McKinsey & Co. published a really interesting, if geeky, report today on what it will cost to curb greenhouse gases in the U.S. Itâ€™s dense and complicated and 83 pages long, and I have to be honest and say I havenâ€™t had time to read it all carefully yet. But I have written about it! Thatâ€™s how Internet journalism works.
My first take on the report in todayâ€™s CNNmoney.com column is that it offers encouraging newsâ€”not the least of which is that roughly 40% of the carbon reductions needed to cut GHG back by 35 to 50% will pay for themselves, over time. This is a complicated way of saying that there is an enormous amount of energy waste in the U.S. economy.
Squeezing out the waste wonâ€™t be easy. Adam Smith nothwithstanding, markets alone donâ€™t seem able to do itâ€”if they worked as they should, most light bulbs in America would be a CFL bulbs because they are cheaper, in terms of their lifecycle costs, than old-fashioned incandescent bulbs. But they cost more upfront and so many people shy away from them.
Likewise, we donâ€™t think much about the lifecycle energy costs of the homes we buy or the computers, plasma TVs, VCRs, DVRs, iPods and cell phone charges that stay plugged in (and draw power) round the clock.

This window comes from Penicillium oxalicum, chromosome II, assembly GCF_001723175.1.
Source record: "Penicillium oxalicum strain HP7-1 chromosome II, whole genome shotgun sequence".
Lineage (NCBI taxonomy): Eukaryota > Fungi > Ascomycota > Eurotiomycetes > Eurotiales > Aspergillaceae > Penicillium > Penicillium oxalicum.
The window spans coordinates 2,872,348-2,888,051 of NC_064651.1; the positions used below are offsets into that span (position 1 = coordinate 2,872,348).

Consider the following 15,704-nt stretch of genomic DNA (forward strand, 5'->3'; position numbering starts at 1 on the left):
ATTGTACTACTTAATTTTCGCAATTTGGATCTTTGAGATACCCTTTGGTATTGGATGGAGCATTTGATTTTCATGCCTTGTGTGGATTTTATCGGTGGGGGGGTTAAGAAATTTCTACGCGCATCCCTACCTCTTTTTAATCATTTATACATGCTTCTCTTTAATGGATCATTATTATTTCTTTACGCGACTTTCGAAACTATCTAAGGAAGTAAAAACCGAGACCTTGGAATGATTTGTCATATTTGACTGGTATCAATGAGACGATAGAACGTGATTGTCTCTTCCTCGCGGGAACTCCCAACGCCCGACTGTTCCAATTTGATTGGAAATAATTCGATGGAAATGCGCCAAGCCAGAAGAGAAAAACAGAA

In any case, if the economy can find a way to realize big savings from efficiency, it should be able to absorb the higher costs, at least in the near term, of renewable energy, clean coal and nuclear power, which are among the other options analyzed in the report.
Another encouraging thing about the report is that it assumes no big changes in consumer behavior. If we can get people to drive smaller cars, live in smaller homes, buy less stuff and recycle moreâ€”none of which, I understand, will be easyâ€”then the projected costs of GHG reductions will be even less.
Energy-environment geeks like me will want to read the report, which can be found here. For the rest of you, hereâ€™s how the column begins.
The United States could reduce its projected greenhouse gas emissions by up to half in the next 20 or so years at a “manageable cost” to the economy, according to the most comprehensive report to date of the steps needed to curb global warming.
What’s more, according to the study released Thursday by management consulting firm McKinsey & Company, people will not necessarily have to change their lifestyles by taking public transport, driving compact cars or living in smaller homes.
But consumers, and businesses, will have to adopt other energy-efficient measures – a task that will be much harder than it sounds.
You can read the rest here.